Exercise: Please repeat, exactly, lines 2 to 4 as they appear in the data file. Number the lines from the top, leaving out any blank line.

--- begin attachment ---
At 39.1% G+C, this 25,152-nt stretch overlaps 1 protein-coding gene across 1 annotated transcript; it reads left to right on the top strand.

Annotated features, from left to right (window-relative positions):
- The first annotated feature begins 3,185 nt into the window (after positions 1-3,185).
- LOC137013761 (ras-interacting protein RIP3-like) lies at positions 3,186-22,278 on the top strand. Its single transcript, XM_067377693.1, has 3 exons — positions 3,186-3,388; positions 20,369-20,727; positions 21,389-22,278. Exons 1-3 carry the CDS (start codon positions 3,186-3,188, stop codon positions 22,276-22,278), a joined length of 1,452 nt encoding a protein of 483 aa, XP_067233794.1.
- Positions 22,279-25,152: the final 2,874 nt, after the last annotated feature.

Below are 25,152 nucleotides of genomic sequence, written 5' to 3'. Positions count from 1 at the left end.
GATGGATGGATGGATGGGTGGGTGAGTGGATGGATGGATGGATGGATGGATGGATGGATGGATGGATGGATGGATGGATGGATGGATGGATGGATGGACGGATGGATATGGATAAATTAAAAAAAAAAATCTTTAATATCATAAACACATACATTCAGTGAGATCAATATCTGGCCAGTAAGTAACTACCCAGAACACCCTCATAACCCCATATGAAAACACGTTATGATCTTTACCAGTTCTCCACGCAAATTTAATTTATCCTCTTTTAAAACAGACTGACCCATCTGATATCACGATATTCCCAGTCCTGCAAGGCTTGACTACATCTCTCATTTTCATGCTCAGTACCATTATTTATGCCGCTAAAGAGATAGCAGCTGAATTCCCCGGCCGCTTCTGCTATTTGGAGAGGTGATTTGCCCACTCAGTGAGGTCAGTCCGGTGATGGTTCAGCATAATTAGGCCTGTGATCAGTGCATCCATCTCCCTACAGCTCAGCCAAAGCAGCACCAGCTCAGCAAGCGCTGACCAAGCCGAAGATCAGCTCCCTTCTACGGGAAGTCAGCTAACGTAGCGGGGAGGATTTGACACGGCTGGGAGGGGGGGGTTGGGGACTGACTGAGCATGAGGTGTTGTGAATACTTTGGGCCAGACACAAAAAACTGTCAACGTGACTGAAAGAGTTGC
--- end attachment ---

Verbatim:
Annotated features, from left to right (window-relative positions):
- The first annotated feature begins 3,185 nt into the window (after positions 1-3,185).
- LOC137013761 (ras-interacting protein RIP3-like) lies at positions 3,186-22,278 on the top strand. Its single transcript, XM_067377693.1, has 3 exons — positions 3,186-3,388; positions 20,369-20,727; positions 21,389-22,278. Exons 1-3 carry the CDS (start codon positions 3,186-3,188, stop codon positions 22,276-22,278), a joined length of 1,452 nt encoding a protein of 483 aa, XP_067233794.1.